Bishounen for those not in the know, is a Japanese word meaning, literally, “beautiful boy.” While it used to refer primarily to an ideal of a youthful and pretty boy, it has now expanded to refer to an entire character archetype within anime and other media: a beautiful adult male with fine features, long and/or well-styled hair, and a generally refined demeanor. While they’re most often found in anime for girls and women, such as Kyou Kara Maoh and Fushigi Yuugi, there are plenty of examples in boys’ anime (such as Gundam) as well as video games (Final Fantasy VII is famous for its stable of specimens).
I love bishounen. I squee like a mad thing over them. And I’m not alone. There are women of all ages that respond to this character archetype. Let’s face it, there’s something about these men that is devastatingly attractive. So, if you’re a guy looking for love, what can you learn from these characters besides hairstyle ideas and snazzy fashion sense? Here’s my perspective as a bishounen fangirl.
1) Femininity is not a bad thing!
One complaint I often hear from male geeks is that these sorts of characters are androgynous or even effeminate compared to the more rugged heroes in Western comics and games. My answer is… what’s wrong with that? Sure, there are plenty of bishounen that are more “feminine” than we might be used to; perhaps they have particularly delicate features, or a soft voice, or maybe just don’t behave in a “macho” fashion. But speaking for myself, I’d rather go out with a long-haired and willowy bishounen with an affection for tea than any of the muscle-bound supermen I find in Western comics.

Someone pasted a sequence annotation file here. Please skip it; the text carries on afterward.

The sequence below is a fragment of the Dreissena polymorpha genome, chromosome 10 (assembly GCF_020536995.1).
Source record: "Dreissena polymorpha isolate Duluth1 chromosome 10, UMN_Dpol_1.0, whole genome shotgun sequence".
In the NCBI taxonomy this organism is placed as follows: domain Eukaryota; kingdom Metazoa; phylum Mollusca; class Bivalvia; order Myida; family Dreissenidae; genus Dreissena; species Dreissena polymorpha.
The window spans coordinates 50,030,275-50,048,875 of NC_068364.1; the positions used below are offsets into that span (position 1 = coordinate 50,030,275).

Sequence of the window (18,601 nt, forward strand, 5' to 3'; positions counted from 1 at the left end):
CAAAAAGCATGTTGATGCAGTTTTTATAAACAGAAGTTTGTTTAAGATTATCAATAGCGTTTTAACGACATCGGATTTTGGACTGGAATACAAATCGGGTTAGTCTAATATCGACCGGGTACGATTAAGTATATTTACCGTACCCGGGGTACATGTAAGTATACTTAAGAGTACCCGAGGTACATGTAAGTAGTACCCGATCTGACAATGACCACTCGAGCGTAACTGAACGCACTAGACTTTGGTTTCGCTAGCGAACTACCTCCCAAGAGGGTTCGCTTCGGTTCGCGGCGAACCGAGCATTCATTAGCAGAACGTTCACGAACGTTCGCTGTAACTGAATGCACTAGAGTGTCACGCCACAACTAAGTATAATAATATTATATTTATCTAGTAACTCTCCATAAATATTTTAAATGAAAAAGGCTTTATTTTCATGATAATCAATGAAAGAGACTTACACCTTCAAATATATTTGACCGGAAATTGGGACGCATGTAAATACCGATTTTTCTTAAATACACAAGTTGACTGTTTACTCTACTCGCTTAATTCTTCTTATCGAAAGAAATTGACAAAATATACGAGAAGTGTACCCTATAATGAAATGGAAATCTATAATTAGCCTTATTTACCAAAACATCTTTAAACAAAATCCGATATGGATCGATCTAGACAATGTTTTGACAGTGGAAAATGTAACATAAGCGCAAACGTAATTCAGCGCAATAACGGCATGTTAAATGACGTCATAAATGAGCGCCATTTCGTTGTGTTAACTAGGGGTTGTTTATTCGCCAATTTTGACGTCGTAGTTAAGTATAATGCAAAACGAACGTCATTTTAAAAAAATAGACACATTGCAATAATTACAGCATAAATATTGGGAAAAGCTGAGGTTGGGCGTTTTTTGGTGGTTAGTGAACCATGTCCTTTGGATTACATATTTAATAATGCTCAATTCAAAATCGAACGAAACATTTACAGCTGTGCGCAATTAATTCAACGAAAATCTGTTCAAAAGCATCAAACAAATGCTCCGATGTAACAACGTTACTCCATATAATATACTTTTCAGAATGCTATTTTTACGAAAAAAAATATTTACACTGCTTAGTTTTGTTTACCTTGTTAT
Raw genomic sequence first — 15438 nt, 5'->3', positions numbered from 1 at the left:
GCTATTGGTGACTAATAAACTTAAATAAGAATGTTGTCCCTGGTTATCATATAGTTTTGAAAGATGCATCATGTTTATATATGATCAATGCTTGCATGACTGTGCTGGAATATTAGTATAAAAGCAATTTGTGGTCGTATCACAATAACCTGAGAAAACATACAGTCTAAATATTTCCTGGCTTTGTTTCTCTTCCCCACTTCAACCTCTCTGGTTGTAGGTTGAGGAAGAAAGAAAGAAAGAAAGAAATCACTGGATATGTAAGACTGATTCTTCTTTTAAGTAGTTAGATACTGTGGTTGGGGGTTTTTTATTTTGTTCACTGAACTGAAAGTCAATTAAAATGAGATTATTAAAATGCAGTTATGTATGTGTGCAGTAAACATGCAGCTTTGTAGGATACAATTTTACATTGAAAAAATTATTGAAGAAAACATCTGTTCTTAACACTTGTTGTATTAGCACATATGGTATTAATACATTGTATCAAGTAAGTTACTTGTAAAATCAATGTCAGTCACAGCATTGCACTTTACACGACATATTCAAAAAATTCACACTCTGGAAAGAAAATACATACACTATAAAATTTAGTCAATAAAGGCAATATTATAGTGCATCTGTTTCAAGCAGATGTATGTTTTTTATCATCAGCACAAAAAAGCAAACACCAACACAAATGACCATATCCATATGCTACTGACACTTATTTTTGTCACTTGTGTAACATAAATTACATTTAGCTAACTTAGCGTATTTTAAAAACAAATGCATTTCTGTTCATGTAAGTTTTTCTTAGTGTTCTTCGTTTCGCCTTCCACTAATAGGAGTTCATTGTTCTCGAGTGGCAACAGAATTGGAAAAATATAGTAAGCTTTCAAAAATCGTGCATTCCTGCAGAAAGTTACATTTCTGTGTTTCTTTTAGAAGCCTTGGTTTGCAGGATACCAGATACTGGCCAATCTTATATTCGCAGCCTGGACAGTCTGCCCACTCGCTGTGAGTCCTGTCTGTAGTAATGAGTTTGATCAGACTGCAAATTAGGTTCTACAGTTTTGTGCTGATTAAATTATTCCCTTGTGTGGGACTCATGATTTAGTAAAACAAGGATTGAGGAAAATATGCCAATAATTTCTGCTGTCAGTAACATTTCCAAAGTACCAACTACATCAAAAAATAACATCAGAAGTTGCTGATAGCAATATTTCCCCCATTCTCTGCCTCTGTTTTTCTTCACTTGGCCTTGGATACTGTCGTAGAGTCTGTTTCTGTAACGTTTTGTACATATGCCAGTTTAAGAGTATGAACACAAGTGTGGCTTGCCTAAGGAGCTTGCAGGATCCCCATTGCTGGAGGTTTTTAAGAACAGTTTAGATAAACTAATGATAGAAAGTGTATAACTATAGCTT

Contrary to what you may think, not all women demand ultra-manliness in our men. Some of us actually like a bit of a feminine side, for a variety of reasons. This doesn’t mean you have to start wearing makeup or growing your hair out. It just means that A) you don’t have to sprain yourself in trying to be a MACHO MACHO MAN, and B) you don’t have to be ashamed if you like something “girly” or behave in a non-macho way. Honestly, we don’t mind! In fact, some of us find it kind of hot.
Besides, who’s really to say what counts as “masculine” and “feminine” anyway?
Examples: Most bishounen, but special note goes to Nuriko from Fushigi Yuugi, Zoisite of Sailor Moon, and James from Pokemon.
2) Confidence is sexy…
One of the most striking qualities a bishounen can possess is effortless confidence. A little bit of pride and self-possession can be incredibly attractive, whether you’re a military general, a medieval Chinese emperor or a silver-haired megalomaniac. A bit of catlike strutting, a smirk or two, and you’re well on your way. Note, however, that this is not the same as bravado, i.e. “I am the greatest thing ever, now listen while I talk endlessly about myself!” That’s a turnoff, unless you’re the aforementioned megalomaniac and you’re discussing your plans for world domination. Then you get a pass, but only if your evil outfit is appropriately swanky.
The most successful bishounen don’t need to make a big song and dance about themselves; their relaxed and genuine confidence just shines through in the way they look, act and smile. Take a look at that picture up top and tell me that’s not a man who’s comfortable in his own skin. So don’t worry so much about “acting” confident… instead, try to be confident. There is a difference.